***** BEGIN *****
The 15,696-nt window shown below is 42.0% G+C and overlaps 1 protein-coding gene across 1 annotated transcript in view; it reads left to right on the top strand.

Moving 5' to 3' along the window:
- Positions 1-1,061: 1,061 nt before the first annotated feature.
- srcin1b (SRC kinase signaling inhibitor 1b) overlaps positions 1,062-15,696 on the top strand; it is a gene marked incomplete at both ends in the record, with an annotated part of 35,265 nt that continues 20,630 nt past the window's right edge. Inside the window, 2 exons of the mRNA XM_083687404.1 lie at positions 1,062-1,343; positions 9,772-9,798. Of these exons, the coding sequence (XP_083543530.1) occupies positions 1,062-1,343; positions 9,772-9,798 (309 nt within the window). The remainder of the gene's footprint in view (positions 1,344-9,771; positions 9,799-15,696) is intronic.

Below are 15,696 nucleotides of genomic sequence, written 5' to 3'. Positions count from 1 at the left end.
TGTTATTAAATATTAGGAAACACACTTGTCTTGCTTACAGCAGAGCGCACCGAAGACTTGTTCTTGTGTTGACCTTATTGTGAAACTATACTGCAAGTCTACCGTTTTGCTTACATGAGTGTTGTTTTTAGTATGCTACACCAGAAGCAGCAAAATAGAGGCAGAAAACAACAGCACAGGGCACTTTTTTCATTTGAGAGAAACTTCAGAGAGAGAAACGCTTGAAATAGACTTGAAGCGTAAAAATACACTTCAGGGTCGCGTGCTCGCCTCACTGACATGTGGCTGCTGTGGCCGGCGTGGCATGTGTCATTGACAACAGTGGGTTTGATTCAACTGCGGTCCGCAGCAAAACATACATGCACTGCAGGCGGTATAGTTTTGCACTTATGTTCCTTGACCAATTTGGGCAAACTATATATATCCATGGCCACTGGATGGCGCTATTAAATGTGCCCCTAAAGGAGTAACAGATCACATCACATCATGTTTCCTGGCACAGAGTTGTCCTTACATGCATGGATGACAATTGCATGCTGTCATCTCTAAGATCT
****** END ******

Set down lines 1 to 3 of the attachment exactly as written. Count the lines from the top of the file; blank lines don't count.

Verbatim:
The 15,696-nt window shown below is 42.0% G+C and overlaps 1 protein-coding gene across 1 annotated transcript in view; it reads left to right on the top strand.

Moving 5' to 3' along the window:
- Positions 1-1,061: 1,061 nt before the first annotated feature.